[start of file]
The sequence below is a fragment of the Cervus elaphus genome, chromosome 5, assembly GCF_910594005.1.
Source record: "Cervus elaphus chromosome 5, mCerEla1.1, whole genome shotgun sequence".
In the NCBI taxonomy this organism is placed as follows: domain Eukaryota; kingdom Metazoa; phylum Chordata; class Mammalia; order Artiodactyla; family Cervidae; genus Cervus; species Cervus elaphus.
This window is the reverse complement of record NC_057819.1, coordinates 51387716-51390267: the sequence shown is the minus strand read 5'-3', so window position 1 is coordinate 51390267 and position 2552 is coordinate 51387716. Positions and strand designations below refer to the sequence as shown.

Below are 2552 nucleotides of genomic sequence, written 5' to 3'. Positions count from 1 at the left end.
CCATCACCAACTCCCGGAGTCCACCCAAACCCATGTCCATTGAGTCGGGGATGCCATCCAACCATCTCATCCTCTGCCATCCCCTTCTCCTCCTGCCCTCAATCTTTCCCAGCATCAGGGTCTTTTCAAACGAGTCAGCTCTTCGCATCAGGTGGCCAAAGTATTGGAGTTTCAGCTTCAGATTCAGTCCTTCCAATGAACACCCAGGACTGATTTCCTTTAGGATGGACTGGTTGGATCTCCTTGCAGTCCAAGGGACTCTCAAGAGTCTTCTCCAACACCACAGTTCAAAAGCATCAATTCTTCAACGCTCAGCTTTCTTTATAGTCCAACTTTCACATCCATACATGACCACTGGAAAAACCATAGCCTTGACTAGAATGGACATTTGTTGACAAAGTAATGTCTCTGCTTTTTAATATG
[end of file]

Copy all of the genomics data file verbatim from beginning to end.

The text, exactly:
The sequence below is a fragment of the Cervus elaphus genome, chromosome 5, assembly GCF_910594005.1.
Source record: "Cervus elaphus chromosome 5, mCerEla1.1, whole genome shotgun sequence".
In the NCBI taxonomy this organism is placed as follows: domain Eukaryota; kingdom Metazoa; phylum Chordata; class Mammalia; order Artiodactyla; family Cervidae; genus Cervus; species Cervus elaphus.
This window is the reverse complement of record NC_057819.1, coordinates 51387716-51390267: the sequence shown is the minus strand read 5'-3', so window position 1 is coordinate 51390267 and position 2552 is coordinate 51387716. Positions and strand designations below refer to the sequence as shown.

Below are 2552 nucleotides of genomic sequence, written 5' to 3'. Positions count from 1 at the left end.
CCATCACCAACTCCCGGAGTCCACCCAAACCCATGTCCATTGAGTCGGGGATGCCATCCAACCATCTCATCCTCTGCCATCCCCTTCTCCTCCTGCCCTCAATCTTTCCCAGCATCAGGGTCTTTTCAAACGAGTCAGCTCTTCGCATCAGGTGGCCAAAGTATTGGAGTTTCAGCTTCAGATTCAGTCCTTCCAATGAACACCCAGGACTGATTTCCTTTAGGATGGACTGGTTGGATCTCCTTGCAGTCCAAGGGACTCTCAAGAGTCTTCTCCAACACCACAGTTCAAAAGCATCAATTCTTCAACGCTCAGCTTTCTTTATAGTCCAACTTTCACATCCATACATGACCACTGGAAAAACCATAGCCTTGACTAGAATGGACATTTGTTGACAAAGTAATGTCTCTGCTTTTTAATATG